Know what’s in play, ask if unsure

Depending on what stage of a project you’re in, the feedback you need to give will be different. For example, an early conceptual stage will require input from the production stages, where many of the design styles are already defined. 

A designer should always be clear at the start of a presentation what you are looking at and what precisely they need feedback on, and even what kind of feedback they need from you. In doing this, the designer can get the actionable feedback they need. For example, during conceptual stages, they may share mood boards or collages of images and ask which one resonates with them the most and why. Later on, once things have been defined, it may be more specific questions like the average number of words in your article content. 

Suppose you’re ever in a situation where a designer launches into their presentation, and you’re off-the-bat you find yourself a bit lost. In that case, you should feel free to interrupt and ask them to clarify the goals for the session and what precisely they’re looking for in terms of feedback from you. 

Tip #4 If it’s ever unclear what’s being asked of you, always ask for clarification. Communication is complex, and presenting work to a client is never easy, so any help you can provide by asking questions will always lead to a better job and a more effective team. A good design review should result in decisions on a way forward or enough momentum for the designer to keep working on a problem. If you reach the end of a session and are unsure if you’ve provided enough feedback, a quick “do you guys have enough from us to keep working?” will usually do the trick.

Don’t solution 

If you’ve hired design experts to do a job, let them be responsible for their work. If you’re clear on the problems you need to solve, you should be able to leave the solutions to them. With this in mind, avoid giving feedback that’s prescriptive or feels like a directive. This doesn’t mean you should refrain from sharing ideas for a way to solve a problem; just frame them as suggestions for one potential approach to consider versus a prescriptive order.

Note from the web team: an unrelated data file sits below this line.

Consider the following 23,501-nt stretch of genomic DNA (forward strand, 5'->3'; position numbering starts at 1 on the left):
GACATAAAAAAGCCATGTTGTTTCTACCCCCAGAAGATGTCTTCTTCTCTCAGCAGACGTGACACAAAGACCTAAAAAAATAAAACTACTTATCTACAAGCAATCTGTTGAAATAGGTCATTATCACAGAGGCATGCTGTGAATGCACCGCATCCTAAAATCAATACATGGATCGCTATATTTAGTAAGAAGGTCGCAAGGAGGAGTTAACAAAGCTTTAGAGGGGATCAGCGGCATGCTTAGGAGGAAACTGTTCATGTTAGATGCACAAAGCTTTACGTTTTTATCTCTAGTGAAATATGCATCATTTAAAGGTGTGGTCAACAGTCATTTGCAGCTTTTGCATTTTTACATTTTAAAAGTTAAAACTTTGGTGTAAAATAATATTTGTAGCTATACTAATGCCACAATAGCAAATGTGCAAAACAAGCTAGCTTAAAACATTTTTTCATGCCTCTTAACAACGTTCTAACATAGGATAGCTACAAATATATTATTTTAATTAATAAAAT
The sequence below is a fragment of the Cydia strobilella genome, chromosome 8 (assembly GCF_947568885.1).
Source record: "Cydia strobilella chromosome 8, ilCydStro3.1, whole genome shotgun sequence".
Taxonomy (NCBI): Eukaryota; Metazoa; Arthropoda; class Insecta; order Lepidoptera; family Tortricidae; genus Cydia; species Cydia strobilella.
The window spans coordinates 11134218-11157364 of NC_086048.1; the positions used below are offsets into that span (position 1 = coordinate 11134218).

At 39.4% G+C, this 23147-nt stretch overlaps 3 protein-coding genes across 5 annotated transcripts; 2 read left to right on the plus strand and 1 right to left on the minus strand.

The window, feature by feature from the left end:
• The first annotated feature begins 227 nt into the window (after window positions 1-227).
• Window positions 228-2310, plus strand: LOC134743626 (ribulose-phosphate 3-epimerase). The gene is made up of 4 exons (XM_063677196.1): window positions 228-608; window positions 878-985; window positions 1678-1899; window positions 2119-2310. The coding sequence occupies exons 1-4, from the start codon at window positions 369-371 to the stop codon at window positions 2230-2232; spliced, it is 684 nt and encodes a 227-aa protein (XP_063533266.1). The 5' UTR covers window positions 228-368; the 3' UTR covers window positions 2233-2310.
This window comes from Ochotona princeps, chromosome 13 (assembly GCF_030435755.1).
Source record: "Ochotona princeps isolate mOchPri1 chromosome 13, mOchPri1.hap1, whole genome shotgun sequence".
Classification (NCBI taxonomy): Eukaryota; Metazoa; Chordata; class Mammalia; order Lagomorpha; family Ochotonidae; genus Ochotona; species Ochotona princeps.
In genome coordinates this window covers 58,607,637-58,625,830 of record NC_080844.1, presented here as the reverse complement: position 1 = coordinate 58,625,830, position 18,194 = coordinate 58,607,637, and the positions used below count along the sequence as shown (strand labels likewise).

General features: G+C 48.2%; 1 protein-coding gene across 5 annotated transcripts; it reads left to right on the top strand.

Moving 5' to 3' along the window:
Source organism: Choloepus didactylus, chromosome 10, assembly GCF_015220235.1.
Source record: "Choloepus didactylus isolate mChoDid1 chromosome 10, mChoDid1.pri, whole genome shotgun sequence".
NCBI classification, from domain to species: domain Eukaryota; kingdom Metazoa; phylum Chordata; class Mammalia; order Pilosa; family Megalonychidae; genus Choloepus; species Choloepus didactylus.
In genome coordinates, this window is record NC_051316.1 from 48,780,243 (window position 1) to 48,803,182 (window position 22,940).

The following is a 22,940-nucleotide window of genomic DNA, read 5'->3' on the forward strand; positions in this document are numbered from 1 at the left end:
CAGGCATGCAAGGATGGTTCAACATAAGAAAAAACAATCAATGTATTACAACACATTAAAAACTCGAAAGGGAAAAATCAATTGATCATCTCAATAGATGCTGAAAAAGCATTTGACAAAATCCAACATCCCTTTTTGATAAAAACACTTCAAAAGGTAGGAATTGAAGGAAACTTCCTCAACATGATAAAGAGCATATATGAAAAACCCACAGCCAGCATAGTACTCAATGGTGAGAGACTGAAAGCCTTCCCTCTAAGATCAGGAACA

Throughout a project, you’ll learn that design will evolve and change, and the answer is not always obvious and figured out on the first attempt. It can take weeks of iteration to get to something feeling right and meeting all the objectives.

Tip #5: Leave the designing to designers and if you find you’re getting stuck, ask how you can help. The best place to start is usually going back to the ‘why.’ Rephrasing the problem with any extra context you can offer is usually enough to help a designer get on the right track. 

Be constructive

Remember that designers are people, and a little motivation goes a long way. But by no means does this mean you should be over complimentary, but remembering that people are people goes a long way. And to be honest, the more enthusiasm a client shows for their product, the more this rubs off on a designer. 

Tip #6: put yourself in the shoes of your designer and help them get excited about your product. If you can focus your feedback on the problem you’re trying to solve together, the more open and honest the process will become, ultimately leading to strong collaboration.  


Given so much of our world is digital, great design can solve so many problems, but getting to that final result is a process. The best way to prepare for success is to be clear on your goals and always keep those top of mind. While design is the vehicle being used to solve the problem, it’s up to you to make sure you’re focused on solving the right ones. 

If you found this helpful, I’d love to know.